In Of Mice and Men, how would Crooks' life be in 1920s California?

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Clearly, the "negro stable buck" is marginalized in Steinbeck's novella Of Mice and MenSubject to the Jim Crow Laws. These laws followed the 1800-1866 "Black Codes," which greatly restricted the civil liberties of African Americans. They were yet segregated and in the old Confederate states restricted from owning property outside of cities; in addition, there were given only menial labor jobs. In essence, Crooks has no personal rights. For, when he tries to prohibit Lennie from entering his area, there really is little that he can do but complain. So, when he realizes that Lennie is mentally deficient, the literate and apparently rather clever Crooks toys with Lennie's feelings as a method of retribution for his treatment. Likewise, when Candy first arrives, Crooks reacts rather irritably because he feels that his individual space has been invaded.

Later, when Curley's wife steps foot into the barn, Crooks who has become somewhat emboldened by the friendliness shown him by Lennie and even Candy, tells the woman,

"Maybe you better go along to your own house now.  We don't want no trouble."

But, he has overstepped his rights by speaking so to a white woman, and Curley's wife belittles him by calling him a pejorative name. After she does this, Crooks becomes fearful and "retired into the terrible protective dignity of the negro." However, when Candy further repels her, telling her to stop "messing aroun' with him [Lennie]," Crooks again bravely says,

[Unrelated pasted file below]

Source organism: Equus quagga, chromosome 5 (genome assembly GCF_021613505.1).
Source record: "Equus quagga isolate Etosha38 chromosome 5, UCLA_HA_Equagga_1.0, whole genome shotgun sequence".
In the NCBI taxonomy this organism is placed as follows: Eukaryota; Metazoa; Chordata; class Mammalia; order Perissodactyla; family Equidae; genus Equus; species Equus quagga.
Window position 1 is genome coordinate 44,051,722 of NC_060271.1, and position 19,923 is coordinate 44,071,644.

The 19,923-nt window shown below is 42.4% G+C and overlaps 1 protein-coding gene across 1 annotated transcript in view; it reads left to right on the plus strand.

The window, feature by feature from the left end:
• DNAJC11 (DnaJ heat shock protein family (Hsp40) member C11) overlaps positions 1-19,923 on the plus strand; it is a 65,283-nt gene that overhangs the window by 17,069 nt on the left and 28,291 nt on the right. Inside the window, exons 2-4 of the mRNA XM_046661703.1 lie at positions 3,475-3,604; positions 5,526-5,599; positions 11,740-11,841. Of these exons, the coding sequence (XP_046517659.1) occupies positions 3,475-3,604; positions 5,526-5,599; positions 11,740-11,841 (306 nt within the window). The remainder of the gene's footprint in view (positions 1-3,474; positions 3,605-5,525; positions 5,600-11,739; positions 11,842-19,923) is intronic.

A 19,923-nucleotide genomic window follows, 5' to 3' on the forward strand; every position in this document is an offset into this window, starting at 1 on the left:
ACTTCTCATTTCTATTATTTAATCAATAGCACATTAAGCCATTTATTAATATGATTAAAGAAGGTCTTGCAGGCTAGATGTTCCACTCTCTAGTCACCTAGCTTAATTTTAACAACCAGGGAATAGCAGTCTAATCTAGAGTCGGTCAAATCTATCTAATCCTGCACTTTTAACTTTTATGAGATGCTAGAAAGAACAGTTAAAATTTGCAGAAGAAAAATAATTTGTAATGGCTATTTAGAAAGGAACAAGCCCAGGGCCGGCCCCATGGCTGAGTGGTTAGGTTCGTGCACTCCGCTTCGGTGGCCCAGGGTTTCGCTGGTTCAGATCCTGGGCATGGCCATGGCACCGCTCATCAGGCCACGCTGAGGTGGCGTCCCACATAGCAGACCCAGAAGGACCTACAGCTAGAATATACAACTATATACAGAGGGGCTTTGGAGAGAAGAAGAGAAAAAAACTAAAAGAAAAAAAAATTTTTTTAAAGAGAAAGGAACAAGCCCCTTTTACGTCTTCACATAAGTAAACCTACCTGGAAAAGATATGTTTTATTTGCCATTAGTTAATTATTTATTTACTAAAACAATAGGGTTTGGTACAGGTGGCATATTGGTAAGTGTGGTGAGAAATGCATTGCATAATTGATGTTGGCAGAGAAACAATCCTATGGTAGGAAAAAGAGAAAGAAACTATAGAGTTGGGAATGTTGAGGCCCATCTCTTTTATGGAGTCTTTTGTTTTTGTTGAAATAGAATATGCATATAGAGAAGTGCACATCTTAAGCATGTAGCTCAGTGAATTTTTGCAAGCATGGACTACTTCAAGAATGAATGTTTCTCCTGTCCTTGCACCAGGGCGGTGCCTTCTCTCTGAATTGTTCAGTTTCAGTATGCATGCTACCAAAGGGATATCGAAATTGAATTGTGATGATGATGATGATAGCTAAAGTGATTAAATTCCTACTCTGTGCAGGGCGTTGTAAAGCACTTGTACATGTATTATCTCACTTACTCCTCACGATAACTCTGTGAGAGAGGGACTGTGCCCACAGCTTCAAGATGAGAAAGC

"You got no rights comin' in a colored man's room. Now you jus' get out, and' get out quick. If you don't, I'm gonna ast the boss not to ever let you come in the barn no more."

However, Crooks regrets having said this because as a white person, Curley's wife has the advantage, "You know what I could do?" she asks pointedly. Defeated, Crooks "seemed to grow smaller" and he stands as close to the wall as he can and replies, "Yes, ma'am."

"Well, you keep your place then, N*****. I could get you strung up on a tree so easy it ain't even funny." After she says this, Crooks assumes the posture of a slave, head down, eyes averted from Curley's wife as his rights are only those given him by his boss.

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